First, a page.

Obsidian, working in conjunction with South Park Studios, have done something that’s been thought impossible for the past 17 years… They made a good South Park game. I know. I didn’t believe it either. This time with the full force of South Park Studios behind it, cut scenes were directed by long time series lead animator and director Chris Brion and written by series creators Trey Parker and Matt Stone, the humor of the series translates perfectly to interactive media. So perfectly I wonder, well, why didn’t they just do this before? Why sell your license repeatedly to companies that won’t make a decent title and you won’t have anything to do with? Oh… right… money. My bad… don’t know what I was thinking. Full disclosure, this is going to be a short review because I, for one, really do not want to give away too much. If you like South Park and enjoy massive levels of fan service, you will love the game. If you hate South Park, do not bother.
You control “The New Kid” who has just moves to the quiet mountain town to escape his forgotten past. Quickly thrown out of the house, ordered to make new friends, you quickly align with Cartman and his Kingdom of Kupa Keep in a fantasy war game against the Drow Elves, led by Kyle and Stan, for control of The Stick of Truth. Quickly taking you into the KKK’s fold, you are dubbed Douchebag and sent forth to rally Cartman’s army. From there events spiral quickly into other territory that South Park has stomped through before, from Anus Exploration to Alien Abduction.
Stick of Truth looks great. As great as anything South Park could at any rate. It looks just like the series, which after all the weird 3D games from the franchise’s past is a welcome sight. The map is completely open from the beginning and it’s fairly large. You can enter almost every building, get lost in the woods surrounding the town and eventually make your way to The Northern Kingdom of Canada in all it’s glorious 8-bit RPG splendor.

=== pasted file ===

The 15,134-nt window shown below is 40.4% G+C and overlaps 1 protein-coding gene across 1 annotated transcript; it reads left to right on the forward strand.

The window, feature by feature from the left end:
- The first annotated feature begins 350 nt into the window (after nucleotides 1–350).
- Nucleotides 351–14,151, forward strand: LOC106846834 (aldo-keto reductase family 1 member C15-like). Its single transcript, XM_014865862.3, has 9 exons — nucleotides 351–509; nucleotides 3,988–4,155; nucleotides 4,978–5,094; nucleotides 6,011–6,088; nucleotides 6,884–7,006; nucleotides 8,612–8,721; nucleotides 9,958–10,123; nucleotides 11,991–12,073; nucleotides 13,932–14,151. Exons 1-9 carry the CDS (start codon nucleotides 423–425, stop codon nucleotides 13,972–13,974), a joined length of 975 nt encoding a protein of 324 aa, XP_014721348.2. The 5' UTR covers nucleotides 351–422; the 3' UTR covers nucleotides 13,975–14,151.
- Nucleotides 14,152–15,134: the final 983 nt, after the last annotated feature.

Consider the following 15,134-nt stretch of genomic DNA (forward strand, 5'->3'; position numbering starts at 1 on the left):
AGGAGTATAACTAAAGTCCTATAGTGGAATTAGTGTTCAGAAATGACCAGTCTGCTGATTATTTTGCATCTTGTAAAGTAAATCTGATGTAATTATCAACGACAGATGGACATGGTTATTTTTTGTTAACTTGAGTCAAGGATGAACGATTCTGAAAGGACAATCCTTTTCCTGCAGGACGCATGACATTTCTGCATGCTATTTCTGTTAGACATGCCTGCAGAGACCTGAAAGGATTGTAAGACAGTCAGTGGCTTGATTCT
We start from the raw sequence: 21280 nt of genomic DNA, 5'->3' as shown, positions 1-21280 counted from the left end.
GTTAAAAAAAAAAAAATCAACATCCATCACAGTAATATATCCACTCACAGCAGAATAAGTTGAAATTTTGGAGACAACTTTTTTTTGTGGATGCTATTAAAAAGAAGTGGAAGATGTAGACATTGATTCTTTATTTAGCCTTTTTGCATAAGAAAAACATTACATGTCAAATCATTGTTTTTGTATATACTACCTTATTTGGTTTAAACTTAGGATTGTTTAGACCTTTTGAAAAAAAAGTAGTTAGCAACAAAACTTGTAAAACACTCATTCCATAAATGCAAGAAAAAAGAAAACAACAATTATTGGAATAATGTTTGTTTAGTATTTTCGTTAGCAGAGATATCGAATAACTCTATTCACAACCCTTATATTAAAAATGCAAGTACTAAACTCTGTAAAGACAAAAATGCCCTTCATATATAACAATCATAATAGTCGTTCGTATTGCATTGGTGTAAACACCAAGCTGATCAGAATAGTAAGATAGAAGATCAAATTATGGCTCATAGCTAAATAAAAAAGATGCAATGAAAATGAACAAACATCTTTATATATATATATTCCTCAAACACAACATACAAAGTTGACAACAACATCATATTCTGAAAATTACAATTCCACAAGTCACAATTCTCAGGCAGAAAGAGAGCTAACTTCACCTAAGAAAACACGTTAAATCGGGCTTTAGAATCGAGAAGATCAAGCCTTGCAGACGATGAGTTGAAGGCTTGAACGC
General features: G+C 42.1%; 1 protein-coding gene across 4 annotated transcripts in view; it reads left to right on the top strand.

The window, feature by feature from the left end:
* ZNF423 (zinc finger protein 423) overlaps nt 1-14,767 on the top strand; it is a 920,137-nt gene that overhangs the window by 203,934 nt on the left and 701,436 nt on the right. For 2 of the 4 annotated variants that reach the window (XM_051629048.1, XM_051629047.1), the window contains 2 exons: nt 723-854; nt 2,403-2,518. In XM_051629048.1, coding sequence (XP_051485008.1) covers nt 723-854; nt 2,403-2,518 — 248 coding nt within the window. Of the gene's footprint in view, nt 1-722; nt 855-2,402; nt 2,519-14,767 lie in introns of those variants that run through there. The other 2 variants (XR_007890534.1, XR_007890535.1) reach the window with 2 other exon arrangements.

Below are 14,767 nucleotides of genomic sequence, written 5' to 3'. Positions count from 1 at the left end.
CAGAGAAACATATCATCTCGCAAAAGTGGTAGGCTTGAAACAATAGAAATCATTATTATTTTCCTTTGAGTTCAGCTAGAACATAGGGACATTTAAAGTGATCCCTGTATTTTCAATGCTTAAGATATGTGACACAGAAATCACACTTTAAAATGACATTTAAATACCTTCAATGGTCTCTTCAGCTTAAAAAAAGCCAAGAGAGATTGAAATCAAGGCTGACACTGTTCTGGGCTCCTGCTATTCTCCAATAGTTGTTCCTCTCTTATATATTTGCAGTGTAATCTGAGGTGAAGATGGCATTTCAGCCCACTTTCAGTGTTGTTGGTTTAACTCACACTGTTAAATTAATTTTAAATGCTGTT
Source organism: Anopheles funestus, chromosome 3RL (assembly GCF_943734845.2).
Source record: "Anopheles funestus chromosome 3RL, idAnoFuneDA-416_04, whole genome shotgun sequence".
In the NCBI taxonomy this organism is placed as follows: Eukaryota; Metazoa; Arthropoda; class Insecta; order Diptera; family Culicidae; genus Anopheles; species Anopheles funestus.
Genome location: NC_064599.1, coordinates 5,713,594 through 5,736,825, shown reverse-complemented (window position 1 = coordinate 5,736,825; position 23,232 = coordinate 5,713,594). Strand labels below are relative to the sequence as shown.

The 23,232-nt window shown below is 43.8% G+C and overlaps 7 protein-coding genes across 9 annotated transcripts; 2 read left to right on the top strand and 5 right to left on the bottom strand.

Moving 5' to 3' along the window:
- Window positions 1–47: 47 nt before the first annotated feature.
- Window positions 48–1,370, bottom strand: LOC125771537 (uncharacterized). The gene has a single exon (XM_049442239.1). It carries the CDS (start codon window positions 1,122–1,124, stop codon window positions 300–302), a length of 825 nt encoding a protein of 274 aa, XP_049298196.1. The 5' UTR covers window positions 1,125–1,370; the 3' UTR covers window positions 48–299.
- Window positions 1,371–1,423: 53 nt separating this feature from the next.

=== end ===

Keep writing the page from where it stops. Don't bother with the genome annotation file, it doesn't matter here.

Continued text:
Gameplay is solid. Using a turn based combat system with timed attack commands, giving you a range of strategies to use in each turn. The game’s class system is fairly useless as every one of them can use every weapon or armor you come across. Their special attack animations vary but that is really the only difference, they ultimately do the same damage and each has an attack with the same effect attached, so don’t expect much replay value with them. The summon characters are not usable in boss fights because bosses are “too hard” for them, only usable once each game day and you have to recharge them by talking to the character the next day.
While Stick of Truth doesn’t offer much challenge, and honestly it’s not why anyone is there for, it offers plenty of humor. Jokes and visual references fly quickly and constantly. There is barely a single screen that does not hold at least one reference to an episode and several of them hold enough that you’ll probably not catch them all until a little way in. Chinpokomon are discarded around town for you to collect, almost every major character turns up somewhere. Thankfully Towlie is only on a load screen.
When you come down to it, it’s really just a question of do you dig South Park? Yes? Pick it up and have one of the most hilarious gaming experiences in recent years. No? Pass on by and never look back. That is it. I enjoyed the hell out of South Park: The Stick of Truth and can’t wait for the DLC expansions.